Discussion and conclusions

The complexity of ECMO continues to evolve to accommodate the increasingly challenging population of patients requiring extracorporeal support [10]. Several combinations of “Hybrid” ECMO configurations have been described [11]. The principle behind these “hybrid” configurations is that all cannulations, either separated or merged, drain into single ECMO device and subsequently, either separated or merged return to the patient [9, 12]. Parallel circuits represent a concept in the area of Extracorporeal Life Support. Malik et al. described the use of parallel VV and VV ECMO circuits for a patient with refractory hypoxemia and high cardiac output with the rationale that higher flows were necessary to handle the patient’s oxygenation status [5]. The case presented illustrates the utility of a parallel VV/VA ECMO in a patient with refractory hypoxic respiratory failure, circulatory failure with concomitant high cardiac output requirements. Initial VV-ECMO was started after maximal conservative strategies for ARDS failed. The persistent hypoxemia during VV-ECMO was attributed to insufficient flows to compensate for the patient’s large BSA, since gas exchange depends on blood flow calculated at 3 ml/kg/min in adults [13]. Therefore, an additional drainage cannula was placed (“hybrid” VV-V ECMO). VA-ECMO was not contemplated as the time of initial ECMO cannulation as the patient had no signs of reduced cardiac output.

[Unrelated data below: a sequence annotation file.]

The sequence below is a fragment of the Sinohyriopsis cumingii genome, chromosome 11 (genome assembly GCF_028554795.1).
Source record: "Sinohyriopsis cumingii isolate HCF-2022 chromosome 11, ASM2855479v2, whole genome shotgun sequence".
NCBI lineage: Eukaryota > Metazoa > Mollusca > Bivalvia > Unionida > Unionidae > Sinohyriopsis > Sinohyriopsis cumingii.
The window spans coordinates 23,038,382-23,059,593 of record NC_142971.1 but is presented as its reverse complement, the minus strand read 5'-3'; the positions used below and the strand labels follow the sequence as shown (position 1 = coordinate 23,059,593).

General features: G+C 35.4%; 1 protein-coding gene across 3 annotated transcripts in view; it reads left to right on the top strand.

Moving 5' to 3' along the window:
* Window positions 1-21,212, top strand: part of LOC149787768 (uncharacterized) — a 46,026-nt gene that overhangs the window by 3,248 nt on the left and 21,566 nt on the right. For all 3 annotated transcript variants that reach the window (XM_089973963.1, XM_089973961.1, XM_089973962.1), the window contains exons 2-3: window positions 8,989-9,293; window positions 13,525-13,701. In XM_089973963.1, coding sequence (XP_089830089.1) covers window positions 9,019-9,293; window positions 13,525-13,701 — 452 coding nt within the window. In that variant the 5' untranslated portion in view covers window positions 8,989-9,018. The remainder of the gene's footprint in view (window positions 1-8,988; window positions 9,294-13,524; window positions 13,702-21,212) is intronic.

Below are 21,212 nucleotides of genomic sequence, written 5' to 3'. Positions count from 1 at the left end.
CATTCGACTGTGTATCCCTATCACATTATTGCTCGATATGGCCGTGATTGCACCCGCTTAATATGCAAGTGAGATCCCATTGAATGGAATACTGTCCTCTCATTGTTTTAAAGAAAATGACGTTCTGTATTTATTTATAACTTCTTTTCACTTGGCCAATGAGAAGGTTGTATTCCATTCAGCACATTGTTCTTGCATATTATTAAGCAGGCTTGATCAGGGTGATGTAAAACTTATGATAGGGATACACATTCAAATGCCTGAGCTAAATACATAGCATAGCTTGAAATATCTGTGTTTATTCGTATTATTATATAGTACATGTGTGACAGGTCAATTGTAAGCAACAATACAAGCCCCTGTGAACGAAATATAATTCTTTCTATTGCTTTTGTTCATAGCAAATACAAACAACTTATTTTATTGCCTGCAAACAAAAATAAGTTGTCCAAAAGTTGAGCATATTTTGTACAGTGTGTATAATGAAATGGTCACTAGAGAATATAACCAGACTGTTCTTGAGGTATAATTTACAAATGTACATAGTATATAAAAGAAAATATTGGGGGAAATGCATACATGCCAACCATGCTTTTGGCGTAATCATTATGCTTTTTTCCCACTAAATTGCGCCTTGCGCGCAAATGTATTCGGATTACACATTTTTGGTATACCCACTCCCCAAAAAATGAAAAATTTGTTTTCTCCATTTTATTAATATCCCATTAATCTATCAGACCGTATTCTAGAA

Upon initiation of hybrid VV-V ECMO, the introduction of high return flows (7–8 L/min) unmasked pre-existent compensated right ventricular dysfunction and led to acute cardiovascular collapse. No obvious reason for a pre-existent right ventricular weakness could be pointed out. A possible underlying component of chronic pulmonary hypertension due to uncontrolled obstructive sleep apnea/obesity hypoventilation syndrome may explain this finding. Subsequently, the justification to implement a two-parallel circuit VV and VA ECMO was based on the following reasons: first, an additional hybrid arterial cannula (V-VA) incorporated in one circuit, would not be sufficient to provide adequate flows for both oxygenation and the cardiac output support given the patient’s BSA (total flows required was estimated at 10-11 L/min). Second, given that very high ECMO flows are associated with a higher shear stress and hemolysis [14], distribution of ECMO flows among two circuits would relieve this problem as this was demonstrated by a significant decreased in the LDH levels when switching to VV/VA ECMO. Third, the patient already had developed acute kidney injury requiring CVVHD, which was connected to the VV-ECMO circuit. High ECMO flows may be associated to high pressures in the CVVHD circuit, impairing the appropriate functioning of the dialysis [15], thus decreasing the velocity of flows going through the VV-ECMO circuit would avoid this problem.